Five Situations for Camera, Recorder and People

The week before I shot my film, the UCLA basketball team had won games in "March Madness." After each win, a crowd of students from the co-op dorm I was living in and nearby fraternities formed in the street (Landfair), building a bonfire in the middle. Since my new script was going to be about crowds, I arranged to have a camera Friday night the 19th, looking for maybe a single good shot of smoke rising, lit from the rear by the fire. Instead it turned into a whole sequence. So I shot some more Saturday night after I sent the crew home. In the editing, the fire sequence became the focus of the film.

Before the shooting of Five Situations, I asked all my crew, along with my friends who were in it, to wear dark suits. Morrison was the only one on the crew who didn’t have one, which was one of the reasons I asked him to be the sound man. The other was that I had seen he had a feeling for sound. He had used some outtakes from someone else’s film, some aerial shots I think, and placed various sounds over them: some Bach, and then some thunder. Each transformed the image into something new and mysterious. After another student’s audio mix session, Jim once said, “Maybe I should be in radio instead of film.”

During my film’s bathroom sequence, Jim insisted on getting into the crowd and jostling around with them while holding the mic. This produced a distorted, concussive sound which I liked, but that I later slowed down to emphasize the violence of it even more. During the film’s final marching scene, I needed someone to call cadence for the audio. I found one of my crew who did it well, but if I had known of Jim’s military background and vocal abilities, I probably would have asked him to do it.

Five Situations for Camera, Recorder and People

There was another scene I had written for the film, to take place on the long steps of an old, large church, with the men in suits. But by the time we finished the other scenes, it was about 5 p.m. We were all tired, and I knew I would be shooting more of the fire scene that night if UCLA won their game. So, I called it a “wrap.” Fellow student Ron Raley said he was disappointed because the scene seemed like it was going to be fun.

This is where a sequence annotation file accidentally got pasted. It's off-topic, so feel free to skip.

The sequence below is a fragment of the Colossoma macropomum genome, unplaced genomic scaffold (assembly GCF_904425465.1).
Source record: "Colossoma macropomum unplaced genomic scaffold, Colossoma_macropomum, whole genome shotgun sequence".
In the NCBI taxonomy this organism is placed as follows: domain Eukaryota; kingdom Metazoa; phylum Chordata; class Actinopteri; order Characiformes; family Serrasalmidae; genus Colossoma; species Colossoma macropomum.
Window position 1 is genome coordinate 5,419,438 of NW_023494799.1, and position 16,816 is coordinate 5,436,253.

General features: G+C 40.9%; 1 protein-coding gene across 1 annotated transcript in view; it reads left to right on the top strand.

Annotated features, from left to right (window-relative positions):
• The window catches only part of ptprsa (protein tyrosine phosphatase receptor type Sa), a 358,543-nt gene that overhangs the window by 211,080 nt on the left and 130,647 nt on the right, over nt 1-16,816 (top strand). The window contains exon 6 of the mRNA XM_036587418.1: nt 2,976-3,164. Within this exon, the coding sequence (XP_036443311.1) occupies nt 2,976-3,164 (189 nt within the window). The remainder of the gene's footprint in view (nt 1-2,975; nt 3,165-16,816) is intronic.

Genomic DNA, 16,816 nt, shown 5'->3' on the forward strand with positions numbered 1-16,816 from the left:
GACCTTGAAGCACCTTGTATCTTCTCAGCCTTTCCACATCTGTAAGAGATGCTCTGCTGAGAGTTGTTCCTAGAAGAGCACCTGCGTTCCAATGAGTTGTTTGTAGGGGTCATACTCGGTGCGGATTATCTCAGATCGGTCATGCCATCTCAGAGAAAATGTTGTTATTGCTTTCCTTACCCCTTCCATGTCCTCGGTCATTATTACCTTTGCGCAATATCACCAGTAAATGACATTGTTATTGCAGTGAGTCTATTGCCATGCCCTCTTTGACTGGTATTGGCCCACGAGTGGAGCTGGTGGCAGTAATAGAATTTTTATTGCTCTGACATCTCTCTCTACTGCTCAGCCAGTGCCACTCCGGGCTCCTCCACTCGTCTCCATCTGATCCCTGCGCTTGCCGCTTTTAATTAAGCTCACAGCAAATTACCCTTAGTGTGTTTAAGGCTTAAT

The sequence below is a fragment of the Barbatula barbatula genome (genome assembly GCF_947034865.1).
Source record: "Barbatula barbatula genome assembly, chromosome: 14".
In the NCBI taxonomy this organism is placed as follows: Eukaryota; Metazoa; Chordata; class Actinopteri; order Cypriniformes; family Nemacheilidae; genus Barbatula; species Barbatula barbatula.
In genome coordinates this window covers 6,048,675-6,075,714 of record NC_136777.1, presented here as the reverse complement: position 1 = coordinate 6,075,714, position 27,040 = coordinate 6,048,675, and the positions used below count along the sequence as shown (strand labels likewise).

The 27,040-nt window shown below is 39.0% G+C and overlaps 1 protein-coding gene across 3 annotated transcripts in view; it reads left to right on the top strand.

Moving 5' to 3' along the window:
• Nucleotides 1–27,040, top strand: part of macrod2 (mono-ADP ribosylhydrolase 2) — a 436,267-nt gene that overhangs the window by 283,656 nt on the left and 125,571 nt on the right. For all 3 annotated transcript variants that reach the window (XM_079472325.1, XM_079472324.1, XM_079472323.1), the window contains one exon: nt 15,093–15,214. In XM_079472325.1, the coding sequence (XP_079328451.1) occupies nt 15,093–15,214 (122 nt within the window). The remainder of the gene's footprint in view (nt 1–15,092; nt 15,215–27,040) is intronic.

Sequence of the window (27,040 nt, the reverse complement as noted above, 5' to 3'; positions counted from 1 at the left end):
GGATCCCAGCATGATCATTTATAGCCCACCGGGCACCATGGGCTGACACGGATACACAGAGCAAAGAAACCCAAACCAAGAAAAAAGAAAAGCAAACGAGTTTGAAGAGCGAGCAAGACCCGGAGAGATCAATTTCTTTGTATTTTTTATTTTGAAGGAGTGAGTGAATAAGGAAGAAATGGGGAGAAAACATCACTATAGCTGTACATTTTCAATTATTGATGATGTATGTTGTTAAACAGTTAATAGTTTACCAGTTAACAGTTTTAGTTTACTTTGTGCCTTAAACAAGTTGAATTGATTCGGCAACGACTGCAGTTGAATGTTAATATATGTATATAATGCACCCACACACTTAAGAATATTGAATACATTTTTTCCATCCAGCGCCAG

Edgar Brokaw had taught us all in editing class to “double splice” our workprints before turning them in to be projected at the end of the term. Edits were made with a transparent adhesive tape. The single sided splices would go fine through the editing machines but tended to buckle in a projector. I remember sitting in an editing room making my splices double when Jim walked by. He asked me what I was doing. When I told him, he just brushed it off, clearly having no intention of doing it for his film. During the term-end screening in the Warren Hamilton Theater, one of Jim’s splices buckled, caught in the projector, ending the screening of his film. He took a lot of heat for that, especially from Edgar Brokaw, a stickler for craft, with a short fuse, who, ironically, was probably the faculty member who most respected Jim’s ability and imagination.

Author’s note: Please keep in mind, this oral history is all to the best of my memory. It has been a long time. I wouldn’t be surprised if some of my recollections conflict with the memories of others. ALL RIGHTS RESERVED BY AUTHOR.

Celebrating Orphan Films series on May 13 and 14, 2011, will also include:

  • A screening of the 1960s-era UCLA student film Patient 411. Director Ronald Raley will introduce and discuss the film’s cinematography by famous UCLA film major, Jim Morrison of the Doors.
  • A screening of Kinky, directed by James Joannides and Maurice Bar-David. This UCLA student film captures a psychedelic montage of students in front of Canter's Deli on Fairfax Avenue. Set to music by The Kinks. Presented by James Joannides, UCLA film school alumn.

For more information, and to purchase a $10 pass for all screenings, please go to "Celebrating Orphan Films".